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  1. #1
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    Good job! 1 year on "The Bred": A Santa Cruz Tallboy LTc Review

    I've had my 2014 Santa Cruz Tallboy LTc for a year now, I’ve ridden 1,513 trail miles on it, and I thought somebody somewhere might appreciate what I have to say about it.

    Build:
    Frame: Tallboy LTc XXL
    Fork: Fox 29 Float 140 changed out for RockShox Pike 140 then raised to 150
    Shock: Fox CTD Kashima
    Dropper: Stealth Reverb
    Wheels: Stan's Flows laced to Hope Pro 2 Evo
    Brakes: Shimano XT
    Drivetrain: Sram X01
    Tires: High Roller 2s/Ardents/Nobby Nics

    For reference:
    1) I've been riding mountain bikes for 8 years. I'm no pro, but I can ride a mountain bike pretty well.
    2) My previous bikes were a 2010 Specialized Stumpjumper Elite and a 2012 Giant XTC.
    3) My riding style is what I call trail style: not XC, not "enduro". I ride local trails of East TN and Western NC; rocky, rooty, technical singletrack. If I see a ledge or a kicker, I'm going for it. If there is an opportunity to slide, consider it done. I ride hard and I like to get squirrely.
    4) I ride approximately 30-40 miles per week for 9 months out of the year with conditions ranging from wet to dry and loose to hard pack. For the other 3 months I ride whenever possible, usually about 10-30 miles per week in mostly wet/frozen conditions.
    5) I'm 25 yo, stand at 6’4.5”, and weigh about 195 lbs.

    OK about the bike: In one sentence; It's a singletrack shred sled.
    I’ve really enjoyed this bike from the beginning; most likely from new bike syndrome. With that being said, I know what I’m after in a bike and this bike has it. The purpose of me buying this bike was really 2 things, well maybe 3:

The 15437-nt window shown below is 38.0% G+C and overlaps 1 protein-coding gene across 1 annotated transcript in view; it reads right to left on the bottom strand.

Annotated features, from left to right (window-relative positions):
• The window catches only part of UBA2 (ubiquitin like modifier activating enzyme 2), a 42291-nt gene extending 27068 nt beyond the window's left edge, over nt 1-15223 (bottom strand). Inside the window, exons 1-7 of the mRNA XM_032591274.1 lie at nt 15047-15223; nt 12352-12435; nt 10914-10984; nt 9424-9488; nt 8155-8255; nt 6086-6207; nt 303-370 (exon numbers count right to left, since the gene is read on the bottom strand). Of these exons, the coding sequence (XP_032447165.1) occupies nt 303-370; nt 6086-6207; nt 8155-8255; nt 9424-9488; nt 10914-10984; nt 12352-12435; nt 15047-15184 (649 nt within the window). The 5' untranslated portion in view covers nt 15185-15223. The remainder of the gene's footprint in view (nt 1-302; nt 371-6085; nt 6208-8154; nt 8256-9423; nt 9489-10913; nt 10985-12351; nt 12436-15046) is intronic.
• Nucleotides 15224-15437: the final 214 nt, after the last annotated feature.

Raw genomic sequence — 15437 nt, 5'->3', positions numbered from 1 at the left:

1) I had two bikes I used for different types of rides: the Stumpjumper for the beefier more technical rides, and the XTC for long, XC style rides. I didn’t love either of these bikes, and they both held either half of my desires at bay when riding them. The Stumpjumper didn’t pedal worth a damn, and the XTc really held back my riding style when I pointed her down.
    2) There were some incredible advancements and technologies from 2010-2013 in the 29er world that had me convinced after a few test rides in 2013 that the following held true…
    3) The # of bikes you need = The # of bikes you currently own + 1

    Geometry & Sizing:

    I bought the XXL for the longer top tube. I was on the fence when it came to sizing XL or XXL. The XXL had about a 1” longer TT at 25.9”. I was after a bike that I could really get in an aggressive, forward stance and not feel like the front wheel was directly underneath me.
    The down side to the XXL was the standover, which I still feel is a little ridiculous at 31.3”, but that is somewhat negated by the use of the dropper seatpost. I do feel like the standover height could be improved upon.

    The chainstays are a little long by today’s standard at 17.7”. Everyone seems to be after super short chainstays these days. As a bigger guy, I don’t mind because when I’m climbing and have the post all the way up, I can keep both wheels firmly planted. The front doesn’t want to auto manual.

    The head tube angle could be a touch slacker. At 69.4° I preferred a bit more “forgiveness” which I got with the Pike at 150mm. I will say the steep (when referenced to the industry trail bike standard) HT Angle makes for some snappy steering.